the application resources:
So, on to my application.
There are 3 main documents I am working on as google docs.
1. A brief narrative account of your career, describing your previous accomplishments. This account should include mention prizes, honors, and significant grants or fellowships that you have held or now hold, showing the grantor and the inclusive dates of each award.
http://docs.google.com/View?id=dcpfp46j_145cvg9tcfm I am focusing on my history and accomplishments through 3 directions: artist(music, sculpture, doodles, timelapse), systems engineer(mech eng, robotics, wikipedia/linux analysis), and community organizer(collision collective, radio show, etc). this is something i have thought about a decent amount but never tried to actually write down so it’s slow and needs some work.
2. A list of work:
Publications, if you are a scholar, scientist, or writer.
Give exact titles, names of publishers, and dates and places of publication.
Playwrights should also include a list of productions.
Exhibitions, if you are an artist.
Include a chronological list of shows, citing dates and places, and a list of collections in which your work is represented. Forthcoming shows should also be mentioned.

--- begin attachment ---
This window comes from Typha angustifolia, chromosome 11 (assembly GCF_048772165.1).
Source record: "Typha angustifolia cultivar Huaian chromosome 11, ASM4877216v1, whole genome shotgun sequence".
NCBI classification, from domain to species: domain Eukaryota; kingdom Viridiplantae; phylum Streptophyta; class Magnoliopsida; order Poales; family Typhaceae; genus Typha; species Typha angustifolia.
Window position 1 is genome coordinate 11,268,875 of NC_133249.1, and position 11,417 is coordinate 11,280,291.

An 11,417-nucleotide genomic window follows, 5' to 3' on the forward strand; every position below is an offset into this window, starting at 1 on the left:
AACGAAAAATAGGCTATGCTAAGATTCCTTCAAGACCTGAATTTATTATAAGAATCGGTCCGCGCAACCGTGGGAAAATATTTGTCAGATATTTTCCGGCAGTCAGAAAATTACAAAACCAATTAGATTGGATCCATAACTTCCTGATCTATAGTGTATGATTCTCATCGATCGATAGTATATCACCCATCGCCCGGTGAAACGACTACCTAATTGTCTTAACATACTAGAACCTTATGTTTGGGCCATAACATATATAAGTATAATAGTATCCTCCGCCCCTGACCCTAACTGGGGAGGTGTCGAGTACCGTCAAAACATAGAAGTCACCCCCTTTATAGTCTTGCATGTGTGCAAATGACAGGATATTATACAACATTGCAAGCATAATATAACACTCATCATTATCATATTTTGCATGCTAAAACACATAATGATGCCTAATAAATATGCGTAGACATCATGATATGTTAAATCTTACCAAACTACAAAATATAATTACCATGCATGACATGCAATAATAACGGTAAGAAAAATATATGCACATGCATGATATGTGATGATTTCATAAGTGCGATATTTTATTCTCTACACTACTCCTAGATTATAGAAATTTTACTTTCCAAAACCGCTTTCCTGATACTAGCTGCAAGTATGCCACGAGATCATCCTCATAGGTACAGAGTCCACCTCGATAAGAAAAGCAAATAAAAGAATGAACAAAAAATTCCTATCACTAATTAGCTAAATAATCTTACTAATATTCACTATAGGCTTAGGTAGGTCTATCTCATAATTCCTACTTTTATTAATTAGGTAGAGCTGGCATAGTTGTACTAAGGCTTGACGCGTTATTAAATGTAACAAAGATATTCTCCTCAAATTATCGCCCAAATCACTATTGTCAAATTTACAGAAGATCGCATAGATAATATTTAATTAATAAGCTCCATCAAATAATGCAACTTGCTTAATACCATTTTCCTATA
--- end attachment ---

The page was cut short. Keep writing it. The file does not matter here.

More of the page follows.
3. A statement of plans for the period for which the Fellowship is requested. Applicants in science or scholarship should provide a detailed, but concise, plan of research, not exceeding three pages in length. Applicants in the arts should submit a brief statement of plans in general terms, not exceeding three pages in length.
http://docs.google.com/View?id=dcpfp46j_147d62kv727 [UPDATE- i actually just turned in 3 doodles, this is actual pdf submission, http://www.scribd.com/doc/26286341/Paluska-Plans-for-guggenheim-fellowship ] My proposal for the project is focused on the ideas of the broadcaster project, twvee, tv 2.0, 2 way television, open systems engineering, open information channels, public history files through video, and distributed systems. Specifically, the proposal is to openly develop and implement an easily accessible public video booth for the Gowanus Public Housing project in Brooklyn, across the street from where I just moved, my local environment. Possibly this would be a short video version and a timelapse installation? The exact details should not be solidified, only the process, goals, and small steps. The exact form of the installation will be determined by working for a couple months with the local community.
see also the broadcaster project proposal to the banff/01sj/sundance locative cinema call. that is viewable here.
various doodles on the general idea of tv2.0, broadcaster project, local news 2.0, etc in this flickr set.